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Transcranial Magnetic Stimulation (TMS): Revolutionizing Treatment for OCD and Anxiety

By June 24, 2024July 1st, 2024No Comments

Anxiety is a normal part of life. It helps us stay alert, prepare for challenges, and react swiftly in dangerous situations. However, when anxiety becomes overwhelming, persistent, and interferes with your daily life, it transforms from a helpful tool into a debilitating problem. If you find yourself constantly on edge, unable to relax, or frequently experiencing panic, it’s essential to recognize these signs and seek support. 

Your doctor may prescribe medications, recommend therapy, or suggest a combination of both. In other cases, they may use the latest treatment, like transcranial magnetic stimulation (TMS), to help treat your anxiety, particularly when it co-occurs with depression or is a part of your obsessive-compulsive disorder (OCD). TMS is a non-invasive procedure that uses magnetic fields to stimulate nerve cells in specific brain areas. We’ll discuss more about TMS in this article, but first, let’s understand anxiety and OCD.

Anxiety and OCD

Health (NIMH), about 30% of adults in the U.S. experience an anxiety diagnosis at some point in their lives. This means they’ll experience either one of these types of anxiety: 

  • Post-traumatic stress disorder
  • Panic disorder
  • Obsessive-compulsive disorder
  • Generalized anxiety disorder
  • Social phobia

The good news is that anxiety is the most treatable mental health diagnosis. In most cases, you may benefit from a combination of medications and therapy like cognitive behavioral therapy, meditation, individual therapy, etc.

Many people have used these treatment modalities and have gone on to lead normal lives. Sadly, not everyone with anxiety symptoms will respond to conventional antidepressant medication. Others might respond better with non-traditional therapies like TMS or even IV ketamine.

What is TMS?

The TMS technique uses a magnetic coil to influence your brain’s natural electrical activity. It can treat OCD, depression symptoms, and other brain-related diagnoses. TMS is non-surgical, and therefore, the entire treatment is non-invasive. 

TMS relies on two principles of physics: magnetism and electricity. Every magnet has a magnetic field – and this is the space around it where the magnet has influence. While you can’t see it, the magnetic field interacts with conductive materials to generate electricity. This concept is crucial because your brain is electrically active, with neurons using tiny amounts of electricity to communicate.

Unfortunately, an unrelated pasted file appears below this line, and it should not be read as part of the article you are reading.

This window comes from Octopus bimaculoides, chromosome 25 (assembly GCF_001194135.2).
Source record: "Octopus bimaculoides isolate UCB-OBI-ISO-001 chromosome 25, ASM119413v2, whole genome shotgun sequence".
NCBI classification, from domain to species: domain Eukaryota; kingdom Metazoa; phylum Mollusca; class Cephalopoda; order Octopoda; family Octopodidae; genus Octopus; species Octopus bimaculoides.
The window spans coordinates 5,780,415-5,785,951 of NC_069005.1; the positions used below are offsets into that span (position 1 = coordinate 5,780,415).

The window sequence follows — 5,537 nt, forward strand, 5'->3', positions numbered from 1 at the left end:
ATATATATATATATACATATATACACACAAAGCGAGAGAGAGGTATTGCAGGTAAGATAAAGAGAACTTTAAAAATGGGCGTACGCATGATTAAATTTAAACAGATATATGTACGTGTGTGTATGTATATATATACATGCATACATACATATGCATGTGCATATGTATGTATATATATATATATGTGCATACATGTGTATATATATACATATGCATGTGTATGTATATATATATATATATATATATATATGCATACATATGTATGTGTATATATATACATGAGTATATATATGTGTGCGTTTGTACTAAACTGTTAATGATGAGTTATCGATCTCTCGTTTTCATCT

TMS therapy uses a special magnet near your brain to influence electrical activity. For OCD treatment, this magnet primarily targets the medial prefrontal cortex and anterior cingulate cortex.

The U.S. Food and Drug Administration has approved Deep TMS™ to treat four issues, namely: 

  • Obsessive-compulsive disorder
  • Anxiety when it co-occurs with depression (Anxious Depression)
  • Major depressive disorder (including treatment-resistant depression) 
  • Smoking cessation

But Europe has many more approvals and there are numerous studies showing TMS effectiveness for:

  • Bipolar diagnosis
  • Chronic pain
  • Alzheimer’s disease
  • Addictions and substance use disorders (SUDs)
  • Stroke complications
  • PTSD
  • Parkinson’s disease
  • Traumatic brain injury and concussions
  • Attention-deficit/hyperactivity disorder (ADHD)
  • And more

TMS for OCD and Anxiety

Living with OCD can feel like not living at all. Symptoms like constant intrusive thoughts and compulsive behaviors can take over your life and keep you from being productive. But TMS can minimize these symptoms and put you on the road to long-term recovery. 

TMS works by delivering repetitive magnetic pulses to targeted areas of the brain. These pulses, often delivered at a high frequency, can alter brain activity in areas associated with OCD and anxiety. The modification of these neural circuits allows TMS to reduce the intrusive thoughts and compulsive behaviors characteristic of OCD, as well as the persistent worry and fear associated with anxiety.